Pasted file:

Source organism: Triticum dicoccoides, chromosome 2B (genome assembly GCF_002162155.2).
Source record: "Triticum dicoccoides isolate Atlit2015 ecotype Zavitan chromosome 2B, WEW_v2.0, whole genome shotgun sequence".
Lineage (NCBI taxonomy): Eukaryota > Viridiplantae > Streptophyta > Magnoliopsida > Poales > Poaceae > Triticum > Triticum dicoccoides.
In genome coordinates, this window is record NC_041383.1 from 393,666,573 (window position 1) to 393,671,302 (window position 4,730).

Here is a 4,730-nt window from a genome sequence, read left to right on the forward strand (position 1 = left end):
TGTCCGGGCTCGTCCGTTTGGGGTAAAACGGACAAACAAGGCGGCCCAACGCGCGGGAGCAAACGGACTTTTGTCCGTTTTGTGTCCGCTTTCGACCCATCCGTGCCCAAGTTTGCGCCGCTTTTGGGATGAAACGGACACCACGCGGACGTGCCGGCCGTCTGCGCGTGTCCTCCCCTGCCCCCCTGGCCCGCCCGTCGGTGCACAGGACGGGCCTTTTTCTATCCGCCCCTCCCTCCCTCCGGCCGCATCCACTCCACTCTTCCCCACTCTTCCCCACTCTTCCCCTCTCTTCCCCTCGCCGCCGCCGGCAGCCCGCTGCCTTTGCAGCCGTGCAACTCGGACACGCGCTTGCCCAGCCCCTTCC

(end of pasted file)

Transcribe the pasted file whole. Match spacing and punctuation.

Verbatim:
Source organism: Triticum dicoccoides, chromosome 2B (genome assembly GCF_002162155.2).
Source record: "Triticum dicoccoides isolate Atlit2015 ecotype Zavitan chromosome 2B, WEW_v2.0, whole genome shotgun sequence".
Lineage (NCBI taxonomy): Eukaryota > Viridiplantae > Streptophyta > Magnoliopsida > Poales > Poaceae > Triticum > Triticum dicoccoides.
In genome coordinates, this window is record NC_041383.1 from 393,666,573 (window position 1) to 393,671,302 (window position 4,730).

Here is a 4,730-nt window from a genome sequence, read left to right on the forward strand (position 1 = left end):
TGTCCGGGCTCGTCCGTTTGGGGTAAAACGGACAAACAAGGCGGCCCAACGCGCGGGAGCAAACGGACTTTTGTCCGTTTTGTGTCCGCTTTCGACCCATCCGTGCCCAAGTTTGCGCCGCTTTTGGGATGAAACGGACACCACGCGGACGTGCCGGCCGTCTGCGCGTGTCCTCCCCTGCCCCCCTGGCCCGCCCGTCGGTGCACAGGACGGGCCTTTTTCTATCCGCCCCTCCCTCCCTCCGGCCGCATCCACTCCACTCTTCCCCACTCTTCCCCACTCTTCCCCTCTCTTCCCCTCGCCGCCGCCGGCAGCCCGCTGCCTTTGCAGCCGTGCAACTCGGACACGCGCTTGCCCAGCCCCTTCC